Intel Stock History: Can the Chip Giant Thrive in the Post-PC Era?

Image Source: Intel.

For a company that produces and sells a product consumers never even see, semiconductor titan Intel's (NASDAQ: INTC) incredible place within our broader consumer consciousness speaks to both its business acumen and resounding success.

Few companies have dominated their industries like Intel Corporation, the semiconductor giant whose chips power an impressive share of our increasingly digital lives. Unsurprisingly, Intel stock has also proven to be an investment for long-term investors, turning $1,000 in 1972 to over $2.6 million, or $3.2 million with dividends reinvested. Today, Intel's chart reveals a company in transition.

Company Name

Ticker Symbol

Market Cap

P/E Ratio

Dividend Yield

Intel Corporation

Nasdaq: INTC

$180 Billion



Data Source: Google Finance.

However, this sampling of financial data speaks to a small piece of Intel's vaunted corporate history. As such, let's delve deeper into Intel Corporation's past, and examine what the future likely holds for its shares.

Intel, Wintel, and mobile

Intel's history still stands as one of the most seminal and influential success stories in Silicon Valley. Founded by two former engineers from Fairchild Semiconductor -- Gordon Moore, of Moore's Law fame, and Robert Noyce -- Intel became a success nearly overnight. Moore and Noyce started Intel Corporation in 1968 with help from an investment from legendary venture capitalist Arthur Rock, and conducted Intel's IPO only three short years afterward. The recently deceased Andy Grove, the CEO who ran Intel in its most dominant years, was hired as the company's third employee.

Through the '60s and '70s, Intel's business primarily involved producing memory chips, and the company profited tremendously. In 1970, Intel's sales totaled just $4 million, and by 1973, the chipmaker passed $3 million in monthly revenue.However, it wasn't until Intel moved headlong into microprocessors -- the chips that executed the central processing task in computers -- that it ascended to the dominance for which it's commonly known.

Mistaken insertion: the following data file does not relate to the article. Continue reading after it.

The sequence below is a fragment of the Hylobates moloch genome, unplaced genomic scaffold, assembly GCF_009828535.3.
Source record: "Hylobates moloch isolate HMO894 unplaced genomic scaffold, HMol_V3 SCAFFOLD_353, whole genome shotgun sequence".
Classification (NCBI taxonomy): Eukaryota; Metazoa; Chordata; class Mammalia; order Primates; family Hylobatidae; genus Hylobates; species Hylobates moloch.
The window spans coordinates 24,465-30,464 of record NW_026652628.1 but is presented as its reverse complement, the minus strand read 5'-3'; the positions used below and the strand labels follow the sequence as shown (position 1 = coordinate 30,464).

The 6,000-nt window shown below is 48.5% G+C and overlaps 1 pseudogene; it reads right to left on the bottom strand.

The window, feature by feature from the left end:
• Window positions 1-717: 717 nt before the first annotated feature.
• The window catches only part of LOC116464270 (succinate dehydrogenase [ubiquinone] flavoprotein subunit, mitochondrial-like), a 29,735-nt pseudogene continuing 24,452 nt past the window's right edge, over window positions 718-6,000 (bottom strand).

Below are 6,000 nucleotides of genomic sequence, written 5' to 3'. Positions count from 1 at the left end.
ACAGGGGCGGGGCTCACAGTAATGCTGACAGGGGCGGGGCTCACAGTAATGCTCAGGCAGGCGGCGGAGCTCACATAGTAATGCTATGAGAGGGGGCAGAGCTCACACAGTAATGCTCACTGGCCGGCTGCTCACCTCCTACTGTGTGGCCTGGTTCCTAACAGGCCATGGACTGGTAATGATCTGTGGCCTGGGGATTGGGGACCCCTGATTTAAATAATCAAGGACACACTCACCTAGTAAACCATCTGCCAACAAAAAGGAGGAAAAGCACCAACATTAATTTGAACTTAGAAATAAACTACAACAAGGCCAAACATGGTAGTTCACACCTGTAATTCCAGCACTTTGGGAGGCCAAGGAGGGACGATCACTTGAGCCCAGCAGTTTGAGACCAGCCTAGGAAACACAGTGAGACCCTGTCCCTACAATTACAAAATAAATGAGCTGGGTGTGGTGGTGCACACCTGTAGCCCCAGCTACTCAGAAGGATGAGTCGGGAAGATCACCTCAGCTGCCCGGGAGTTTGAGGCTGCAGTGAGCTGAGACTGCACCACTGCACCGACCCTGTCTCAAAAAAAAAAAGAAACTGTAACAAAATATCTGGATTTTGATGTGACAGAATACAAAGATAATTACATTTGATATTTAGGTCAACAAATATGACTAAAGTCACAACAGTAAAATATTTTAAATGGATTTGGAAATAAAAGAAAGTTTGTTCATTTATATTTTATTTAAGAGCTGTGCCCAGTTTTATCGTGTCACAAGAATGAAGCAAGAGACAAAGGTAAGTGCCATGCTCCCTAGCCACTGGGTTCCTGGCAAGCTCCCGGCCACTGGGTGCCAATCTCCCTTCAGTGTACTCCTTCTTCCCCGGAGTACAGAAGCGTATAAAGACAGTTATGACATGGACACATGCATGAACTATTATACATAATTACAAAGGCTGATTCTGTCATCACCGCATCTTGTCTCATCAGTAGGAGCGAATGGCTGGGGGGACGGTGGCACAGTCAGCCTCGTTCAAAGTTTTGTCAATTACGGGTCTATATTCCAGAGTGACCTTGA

Intel first aligned itself with early PC-era power IBM, then expanded its presence along with Microsoft's Windows to form the operating system and processor alliance that completely dominated the PC market. In 1983, Intel passed the $1 billion mark in annual revenue.

Going forward, Intel's PC microprocessor business controlled the vast majority of its market. However, as is so often the case in business, Intel's understandable fixation on dominating the PC market also hindered its ability to foresee the coming revolution in smartphones, a reality to which Intel continues to adapt today.

Image Source: Intel.

Intel Corporation in the post-PC era

For years, Intel's PC chips and its x86 architecture succeeded by virtue of a singular focus on performance. With PCs and laptops easily connected to a power source, power efficiency understandably mattered little. It wasn't until the dawn of the smartphone era where power efficiency and performance became equally important considerations for chipmakers.

While Intel failed to foresee this change, or simply refused to alter its business tactics in the face of it, other semiconductor architecture designers didn't, notably the British chip design firm ARM Holdings, whose chip architecture has supplanted Intel's as the de facto standard on which all mobile chips are designed. Intel has tried for years to dent ARM Holdings' market share in mobile, to little avail, and it seems unlikely Intel will directly participate in powering mobile devices. Crucially for Intel stock's outlook, though, that doesn't mean the company cannot find success in the post-PC era.

In reaction to its lot in mobile, Intel has more recently tailored a new strategy to play to its strength in the data center servers that constitute the backbone of the cloud computing and mobile revolutions. What's more, Intel has also aggressively developed new classes of chips that cater to coming tech trends including the Internet of Things.

At present, the tangible signs of progress remain in flux. In Intel's most recent quarter, Intel's sever chip segment saw revenue increase 5%, which some analysts commented seems softer than expected. Intel's IoT chip business saw sales increase 2% compared to the year prior. However, Intel's PC chip business, which still produces the bulk of its revenues, saw its sales decline 3%.

Simply said, Intel remains a business still struggling to balance its legacy monopoly in PC chips with a less certain future. To be sure, Intel will not fully fade away in the decades to come, but its financial profile seems likely to change as we move deeper into the post-PC era.

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Andrew Tonner has no position in any stocks mentioned. The Motley Fool owns shares of Microsoft. The Motley Fool recommends Intel. Try any of our Foolish newsletter services free for 30 days. We Fools may not all hold the same opinions, but we all believe that considering a diverse range of insights makes us better investors. The Motley Fool has a disclosure policy.